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Swapped back and forth, Ford learns to live without a suitcase

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NEW YORK (AP) — Mike Ford has learned to travel light — and fast.

Since the start of the season, the 29-year-old first baseman has played for Tacoma, San Francisco and Sacramento. Traded from Seattle to the Giants on April 30, he was returned to the Mariners on Thursday.

On Friday night, he found his way to Citi Field, seventh at bat for the Mariners as the designated hitter in a series opener at the New York Mets.

“Only one sack I travel with, and that’s about it,” the 29-year-old first baseman said before going 0-for-2 with a walk, pitch and strikeout. “Five dress shirts, two pairs of pants, and a few shorts and t-shirts. So very simple packing at this point. It’s a little easier. Plus, you don’t have to pay $150 for the third bag. Everytime.”

Ford was a rare southpaw bat on the New York Yankees from 2019-21, hitting 17 homers with 41 RBIs in 101 games.

His journeys began on June 17, when he was traded to Tampa Bay and optioned to Triple-A Durham. Washington claimed him off waivers on August 23 and assigned him to Triple-A Rochester.

Ford elected free agency in November and signed six days after the lockout with the Mariners, a team with which he spent spring training in 2018 after being taken in the winter draft of players not protected – to be returned to the Yankees.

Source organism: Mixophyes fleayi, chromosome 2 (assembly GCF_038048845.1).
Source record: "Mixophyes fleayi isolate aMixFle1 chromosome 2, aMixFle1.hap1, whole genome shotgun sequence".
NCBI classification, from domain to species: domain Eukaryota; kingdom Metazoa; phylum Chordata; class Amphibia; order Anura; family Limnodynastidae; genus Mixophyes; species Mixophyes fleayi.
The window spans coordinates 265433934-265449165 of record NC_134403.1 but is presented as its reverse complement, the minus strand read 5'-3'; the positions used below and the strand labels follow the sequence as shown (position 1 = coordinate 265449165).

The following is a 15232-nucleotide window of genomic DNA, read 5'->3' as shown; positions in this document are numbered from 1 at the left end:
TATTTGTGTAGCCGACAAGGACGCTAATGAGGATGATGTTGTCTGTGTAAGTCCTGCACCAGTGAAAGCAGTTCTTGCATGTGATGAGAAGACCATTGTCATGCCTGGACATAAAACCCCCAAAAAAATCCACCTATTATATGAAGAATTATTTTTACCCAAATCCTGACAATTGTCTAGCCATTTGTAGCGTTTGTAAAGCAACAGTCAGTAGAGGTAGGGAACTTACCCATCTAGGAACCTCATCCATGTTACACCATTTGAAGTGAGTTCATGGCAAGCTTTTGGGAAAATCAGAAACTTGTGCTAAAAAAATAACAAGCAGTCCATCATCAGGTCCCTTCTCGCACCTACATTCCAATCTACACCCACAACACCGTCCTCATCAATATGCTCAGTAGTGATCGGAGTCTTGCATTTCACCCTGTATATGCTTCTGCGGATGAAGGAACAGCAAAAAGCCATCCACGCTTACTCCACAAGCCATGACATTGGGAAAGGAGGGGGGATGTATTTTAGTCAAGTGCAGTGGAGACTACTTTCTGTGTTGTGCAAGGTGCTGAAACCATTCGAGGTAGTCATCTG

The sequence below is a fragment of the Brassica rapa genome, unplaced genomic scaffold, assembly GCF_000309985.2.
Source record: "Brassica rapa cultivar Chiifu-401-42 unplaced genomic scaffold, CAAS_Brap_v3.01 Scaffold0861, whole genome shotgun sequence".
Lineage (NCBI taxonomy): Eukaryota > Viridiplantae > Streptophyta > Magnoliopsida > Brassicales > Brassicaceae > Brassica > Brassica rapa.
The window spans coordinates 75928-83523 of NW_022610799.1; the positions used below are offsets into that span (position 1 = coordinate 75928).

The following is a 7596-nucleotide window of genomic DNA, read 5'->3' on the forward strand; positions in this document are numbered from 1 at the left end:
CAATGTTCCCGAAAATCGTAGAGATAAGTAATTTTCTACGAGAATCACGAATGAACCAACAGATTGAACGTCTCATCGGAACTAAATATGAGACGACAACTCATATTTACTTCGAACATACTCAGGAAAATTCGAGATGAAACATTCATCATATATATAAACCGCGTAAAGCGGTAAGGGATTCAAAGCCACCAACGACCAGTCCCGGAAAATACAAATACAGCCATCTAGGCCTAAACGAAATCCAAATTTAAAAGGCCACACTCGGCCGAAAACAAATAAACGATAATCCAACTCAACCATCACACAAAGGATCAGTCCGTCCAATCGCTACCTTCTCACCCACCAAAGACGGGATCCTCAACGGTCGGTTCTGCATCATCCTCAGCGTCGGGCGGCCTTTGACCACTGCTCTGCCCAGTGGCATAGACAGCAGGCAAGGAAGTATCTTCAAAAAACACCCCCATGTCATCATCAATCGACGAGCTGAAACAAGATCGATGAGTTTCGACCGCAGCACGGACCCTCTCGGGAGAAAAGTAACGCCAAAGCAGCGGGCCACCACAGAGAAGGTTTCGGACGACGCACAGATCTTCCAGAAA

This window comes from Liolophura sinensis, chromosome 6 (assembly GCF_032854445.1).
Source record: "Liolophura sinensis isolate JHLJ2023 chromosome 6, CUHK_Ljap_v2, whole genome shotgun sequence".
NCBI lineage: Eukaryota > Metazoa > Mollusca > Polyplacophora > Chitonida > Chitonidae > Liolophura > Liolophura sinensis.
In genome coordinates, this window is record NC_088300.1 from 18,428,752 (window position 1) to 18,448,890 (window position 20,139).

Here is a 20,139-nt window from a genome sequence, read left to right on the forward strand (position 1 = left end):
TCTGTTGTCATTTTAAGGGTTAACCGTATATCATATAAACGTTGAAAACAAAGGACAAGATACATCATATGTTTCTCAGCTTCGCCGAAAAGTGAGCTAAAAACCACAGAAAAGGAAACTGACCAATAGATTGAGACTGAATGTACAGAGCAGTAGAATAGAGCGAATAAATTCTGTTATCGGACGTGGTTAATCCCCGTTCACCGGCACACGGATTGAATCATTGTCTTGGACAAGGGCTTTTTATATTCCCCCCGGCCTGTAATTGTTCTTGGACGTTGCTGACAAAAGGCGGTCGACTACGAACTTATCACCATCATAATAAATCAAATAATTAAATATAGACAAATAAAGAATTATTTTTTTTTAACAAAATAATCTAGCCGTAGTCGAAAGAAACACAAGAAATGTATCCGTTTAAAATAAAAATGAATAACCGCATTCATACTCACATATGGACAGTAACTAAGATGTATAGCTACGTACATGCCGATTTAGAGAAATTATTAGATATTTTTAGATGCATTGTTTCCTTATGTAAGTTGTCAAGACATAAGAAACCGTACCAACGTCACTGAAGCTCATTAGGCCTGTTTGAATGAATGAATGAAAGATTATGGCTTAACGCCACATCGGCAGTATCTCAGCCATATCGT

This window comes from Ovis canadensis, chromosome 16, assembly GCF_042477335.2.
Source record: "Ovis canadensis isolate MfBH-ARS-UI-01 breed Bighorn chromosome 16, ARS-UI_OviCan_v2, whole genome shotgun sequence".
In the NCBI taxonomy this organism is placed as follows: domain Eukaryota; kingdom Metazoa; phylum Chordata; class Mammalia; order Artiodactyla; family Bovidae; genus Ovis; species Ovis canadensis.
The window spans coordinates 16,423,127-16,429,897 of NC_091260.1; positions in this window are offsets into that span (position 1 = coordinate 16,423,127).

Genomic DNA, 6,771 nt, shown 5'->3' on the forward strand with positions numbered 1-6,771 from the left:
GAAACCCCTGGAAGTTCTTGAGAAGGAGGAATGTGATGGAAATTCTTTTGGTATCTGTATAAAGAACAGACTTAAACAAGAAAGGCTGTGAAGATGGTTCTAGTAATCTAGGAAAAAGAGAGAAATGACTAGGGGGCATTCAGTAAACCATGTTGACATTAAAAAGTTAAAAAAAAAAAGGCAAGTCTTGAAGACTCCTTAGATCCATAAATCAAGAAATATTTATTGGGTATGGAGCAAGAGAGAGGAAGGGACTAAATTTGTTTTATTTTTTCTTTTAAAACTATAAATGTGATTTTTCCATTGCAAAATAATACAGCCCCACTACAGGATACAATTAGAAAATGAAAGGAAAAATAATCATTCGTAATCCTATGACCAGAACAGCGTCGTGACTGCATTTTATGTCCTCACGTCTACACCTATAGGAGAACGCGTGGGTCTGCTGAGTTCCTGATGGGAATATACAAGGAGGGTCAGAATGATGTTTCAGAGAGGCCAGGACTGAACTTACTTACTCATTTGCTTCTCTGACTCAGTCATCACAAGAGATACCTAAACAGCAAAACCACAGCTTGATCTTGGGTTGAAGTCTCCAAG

He hit .317 in 10 games at Tacoma, then was dealt to the Giants and hit a two-run single off Washington’s Steve Cishek in his only major league game, going 1-for-4 on May 1. . Assigned to Sacramento, he was 0 for 7 when he was sent back to Seattle.

Ford was with the River Cats in El Paso when he learned about the trade. He flew to his home in Tampa, Florida on Wednesday and then to New York a day later.

“I was pretty shocked when it happened,” he said. “I think it’s a good fit. That’s why I’m here.”

On Friday, he had a locker just outside the visitors’ clubhouse entrance and was assigned number 70.

“I’ve known Mike since he was in college,” said Seattle manager Scott Servais, whose son Tyler was a receiver/first baseman at Princeton alongside Ford. “If anyone can handle it, it’s Mike Ford. He will therefore give good shots. He is not scared. He just needs to get warm at the right time, and hopefully he can hold out.

Ford said some of his personal effects were still in transit from Sacramento. On the plus side, it accumulates frequent flyer miles.

“I’m going to have a few free vacations, I think, at the end of the year,” he said.


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